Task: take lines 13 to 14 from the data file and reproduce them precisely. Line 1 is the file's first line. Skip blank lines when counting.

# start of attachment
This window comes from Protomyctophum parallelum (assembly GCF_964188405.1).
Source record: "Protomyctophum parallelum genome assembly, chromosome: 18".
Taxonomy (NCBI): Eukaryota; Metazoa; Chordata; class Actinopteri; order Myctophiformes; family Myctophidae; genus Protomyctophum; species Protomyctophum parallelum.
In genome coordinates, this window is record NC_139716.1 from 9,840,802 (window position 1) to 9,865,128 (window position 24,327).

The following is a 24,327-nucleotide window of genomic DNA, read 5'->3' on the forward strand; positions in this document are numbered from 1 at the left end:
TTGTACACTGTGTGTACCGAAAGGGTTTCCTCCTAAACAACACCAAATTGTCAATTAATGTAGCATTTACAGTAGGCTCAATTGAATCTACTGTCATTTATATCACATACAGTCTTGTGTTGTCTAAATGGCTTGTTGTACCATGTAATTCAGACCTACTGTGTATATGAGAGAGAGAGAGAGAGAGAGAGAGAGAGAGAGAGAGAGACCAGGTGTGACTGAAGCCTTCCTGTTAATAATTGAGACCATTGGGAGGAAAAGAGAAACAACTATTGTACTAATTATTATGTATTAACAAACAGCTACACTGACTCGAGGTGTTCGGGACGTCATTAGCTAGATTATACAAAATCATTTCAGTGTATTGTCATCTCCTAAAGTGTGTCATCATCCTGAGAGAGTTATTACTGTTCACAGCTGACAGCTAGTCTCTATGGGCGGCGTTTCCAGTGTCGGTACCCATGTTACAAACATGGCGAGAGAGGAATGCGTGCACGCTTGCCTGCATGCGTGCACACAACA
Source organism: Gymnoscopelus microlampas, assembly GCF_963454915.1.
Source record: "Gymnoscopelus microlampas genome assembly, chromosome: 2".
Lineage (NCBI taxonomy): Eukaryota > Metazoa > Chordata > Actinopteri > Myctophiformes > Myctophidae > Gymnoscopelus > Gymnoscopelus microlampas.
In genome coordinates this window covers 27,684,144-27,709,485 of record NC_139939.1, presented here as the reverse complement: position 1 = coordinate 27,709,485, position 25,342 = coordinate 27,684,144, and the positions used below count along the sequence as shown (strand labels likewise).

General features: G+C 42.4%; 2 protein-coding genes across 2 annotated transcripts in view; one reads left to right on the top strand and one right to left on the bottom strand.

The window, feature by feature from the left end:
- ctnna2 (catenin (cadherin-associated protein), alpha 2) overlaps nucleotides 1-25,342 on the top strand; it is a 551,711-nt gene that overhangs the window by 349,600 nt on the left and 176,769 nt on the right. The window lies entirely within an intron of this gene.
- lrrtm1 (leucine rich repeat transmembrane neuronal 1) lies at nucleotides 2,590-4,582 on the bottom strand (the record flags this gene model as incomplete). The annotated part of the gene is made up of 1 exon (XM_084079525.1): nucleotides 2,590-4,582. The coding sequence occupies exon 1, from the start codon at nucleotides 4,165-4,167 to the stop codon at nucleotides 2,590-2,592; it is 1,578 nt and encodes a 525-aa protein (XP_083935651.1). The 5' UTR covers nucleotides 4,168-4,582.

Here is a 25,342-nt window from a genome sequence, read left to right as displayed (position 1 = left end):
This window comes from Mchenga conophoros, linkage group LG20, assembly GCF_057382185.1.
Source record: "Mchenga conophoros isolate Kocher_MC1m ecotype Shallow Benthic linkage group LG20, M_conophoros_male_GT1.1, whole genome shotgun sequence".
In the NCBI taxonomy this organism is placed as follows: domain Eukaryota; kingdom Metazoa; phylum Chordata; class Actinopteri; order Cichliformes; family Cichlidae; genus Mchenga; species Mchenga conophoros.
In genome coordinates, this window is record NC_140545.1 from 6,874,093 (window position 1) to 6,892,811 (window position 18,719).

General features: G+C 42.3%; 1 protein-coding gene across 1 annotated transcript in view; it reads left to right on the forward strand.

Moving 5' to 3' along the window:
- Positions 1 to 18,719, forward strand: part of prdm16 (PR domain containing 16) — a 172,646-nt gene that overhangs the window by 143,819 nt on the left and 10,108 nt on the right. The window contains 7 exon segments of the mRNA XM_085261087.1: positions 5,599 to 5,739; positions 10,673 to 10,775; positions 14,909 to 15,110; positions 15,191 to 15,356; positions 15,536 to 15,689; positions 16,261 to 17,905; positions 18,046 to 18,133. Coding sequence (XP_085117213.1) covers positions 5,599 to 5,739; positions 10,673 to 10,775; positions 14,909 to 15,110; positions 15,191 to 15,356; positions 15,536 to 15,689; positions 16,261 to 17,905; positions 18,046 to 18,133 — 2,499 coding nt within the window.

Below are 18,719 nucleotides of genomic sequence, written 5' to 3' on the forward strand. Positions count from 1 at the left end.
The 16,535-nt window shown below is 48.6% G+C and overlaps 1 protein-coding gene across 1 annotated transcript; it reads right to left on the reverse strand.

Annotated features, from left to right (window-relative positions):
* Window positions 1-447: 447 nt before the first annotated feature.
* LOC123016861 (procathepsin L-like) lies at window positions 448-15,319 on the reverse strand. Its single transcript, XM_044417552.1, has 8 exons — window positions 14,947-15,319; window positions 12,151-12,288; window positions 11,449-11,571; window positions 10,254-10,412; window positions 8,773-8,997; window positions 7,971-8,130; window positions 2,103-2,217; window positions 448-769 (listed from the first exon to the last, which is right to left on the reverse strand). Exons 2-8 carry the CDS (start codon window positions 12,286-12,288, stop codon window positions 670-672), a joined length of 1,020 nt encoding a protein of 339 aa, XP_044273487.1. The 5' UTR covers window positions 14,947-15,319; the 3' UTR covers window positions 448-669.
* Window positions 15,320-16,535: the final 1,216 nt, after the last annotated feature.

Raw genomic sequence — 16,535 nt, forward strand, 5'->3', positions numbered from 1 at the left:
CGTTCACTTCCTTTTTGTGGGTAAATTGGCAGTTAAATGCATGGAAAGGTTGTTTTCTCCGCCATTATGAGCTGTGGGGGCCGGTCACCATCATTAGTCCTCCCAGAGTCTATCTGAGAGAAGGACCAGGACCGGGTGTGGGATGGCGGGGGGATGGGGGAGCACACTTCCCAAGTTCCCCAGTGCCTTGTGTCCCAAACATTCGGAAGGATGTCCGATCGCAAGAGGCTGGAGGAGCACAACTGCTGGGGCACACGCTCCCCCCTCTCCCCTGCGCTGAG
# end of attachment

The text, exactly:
- ctnna2 (catenin (cadherin-associated protein), alpha 2) overlaps nucleotides 1-25,342 on the top strand; it is a 551,711-nt gene that overhangs the window by 349,600 nt on the left and 176,769 nt on the right. The window lies entirely within an intron of this gene.
- lrrtm1 (leucine rich repeat transmembrane neuronal 1) lies at nucleotides 2,590-4,582 on the bottom strand (the record flags this gene model as incomplete). The annotated part of the gene is made up of 1 exon (XM_084079525.1): nucleotides 2,590-4,582. The coding sequence occupies exon 1, from the start codon at nucleotides 4,165-4,167 to the stop codon at nucleotides 2,590-2,592; it is 1,578 nt and encodes a 525-aa protein (XP_083935651.1). The 5' UTR covers nucleotides 4,168-4,582.